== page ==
A Disaster


I try to keep the mood of the this blog on the positive side. But sometimes it can’t be avoided.

The Philippines, my motherland, was recently ravaged by a mega-typhoon practically the size of North America. The aftermath is devastating and heart wrenching. It is gut checking to see the devastation brought upon an already struggling, yet progressive, tiny nation. But, despite of the magnitude of the storm, the people took on Haiyan, despite the severity of the aftermath, after they asked for help, they are picking up, cleaning up, and are moving on, with or without help. When you are a nation who are pounded by the greatest number of storms year after year, you learn to pick up, clean up, and smile. It is a testament of will, resilience, and determination.

Sure, there are lootings and finger pointings, after wards, but that’s natural. Let you be in the same situation, let me not see you try to ravage a standing grocery store to find water and food for you and your surviving family. And let me see any government with minimal resources, prepare for a super typhoon whose magnitude is unrivaled, you can’t. So you do your best.

I thought I would give you a few stats to help put things in perspective and some suggestions of organizations to contact on how you can help. I am sure, you have probably heard some these in the news, if not, now you know.

Typhoon Haiyan:

1. Considered on of the most powerful to have reached landfall, Haiyan was 370 miles wide.

2. Winds reached 195 mph, gusts reached 235 mph. That’s strong.

3. Storm surge reached 17 feet, and 27 inches of rain.

After the Storm(numbers may vary depending on source):

1. 9 million people have been affected: 4.5 million of which are children and 1.5 million of which are children under the age of 5.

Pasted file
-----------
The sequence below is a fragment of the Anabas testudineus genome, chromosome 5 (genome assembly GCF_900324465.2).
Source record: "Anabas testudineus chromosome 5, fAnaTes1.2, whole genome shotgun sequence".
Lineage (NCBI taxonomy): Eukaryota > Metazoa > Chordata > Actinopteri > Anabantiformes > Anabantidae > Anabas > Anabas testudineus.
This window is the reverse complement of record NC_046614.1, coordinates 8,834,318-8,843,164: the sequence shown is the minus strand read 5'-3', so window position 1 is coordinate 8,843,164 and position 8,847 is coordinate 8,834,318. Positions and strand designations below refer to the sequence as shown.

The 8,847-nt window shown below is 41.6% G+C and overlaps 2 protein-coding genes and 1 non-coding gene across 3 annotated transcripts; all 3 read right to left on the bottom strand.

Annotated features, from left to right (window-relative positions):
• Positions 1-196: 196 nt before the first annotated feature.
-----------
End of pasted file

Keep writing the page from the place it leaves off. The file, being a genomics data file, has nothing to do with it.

2. About 600,000 have been displaced.

3. About 12,000 have been injured.



Kansas City

The Filipino Association of Greater Kansas City

Philippine Medical Society

World Outreach Foundation of Kansas City


First Philippine Baptist Church

Philippine American Chamber of Commerce


The American Red Cross

Save the Children

Doctor without Borders

*As always, if you are making monetary donations, make sure that the organization is legitimate and trust worthy. Sadly, scammers are always out there looking to profit on disasters*

*Image from catholicexchange.com*

Source: United Nations and World News NBC

3 thoughts on “A Disaster

  1. “And let me see any government with minimal resources, prepare for a super typhoon..”

    I agree with the above statement, but it still irks the hell out of me that so much damage & loss occurred when a degree of it COULD have been prevented… With proper preparation.
    Yes, the Philippine government isn’t known to be the most resourceful or richest, but it still manages to get by. THE ENTIRE WORLD knew that this storm was coming weeks in advance. Yet, not much was done, even on a local scale, to help people prepare. I think I read somewhere that some survivors were actually out SHOPPING that day & took cover inside a jeep that was pushed by with flood waters. What!?

    You would think that after the first couple of typhoons, the government would have made it a priority to put together some PSA’s, storm prep, etc. weeks in advance. Again, everyone says the same thing: these programs cost money. But at what point do you stop & actually think about what really needs to get done & paid for? Once the entire country is wiped out by another major storm?
    Or maybe it’s just way too out there to ask the big government to actually take care of its people for once, to really do the things that the citizens voted them on there to start doing. As if they couldn’t work together with worldwide relief aid to bring in volunteers to help with storm prep, set up evacuation centers, etc.
    Or maybe it’s all just part of a bigger conspiracy/plan, with aid not being sent out until AFTER catastrophe hits, helping to keep those in need, well… In need.

    It’s pathetic. And so sad. So much death could have been avoided. Yes, a lot of effort is being put now to help out the situation. Great. Now let’s start getting more into a PREVENTATIVE mindset as well… Get people to start thinking about what they can do BEFORE something happens.

    It’s like Rita. We did too much for nothing, but as the saying goes, “better safe than sorry”.

    And I am so sorry that not more had been done to keep those numbers & statistics lower.
    Thanks for this article.

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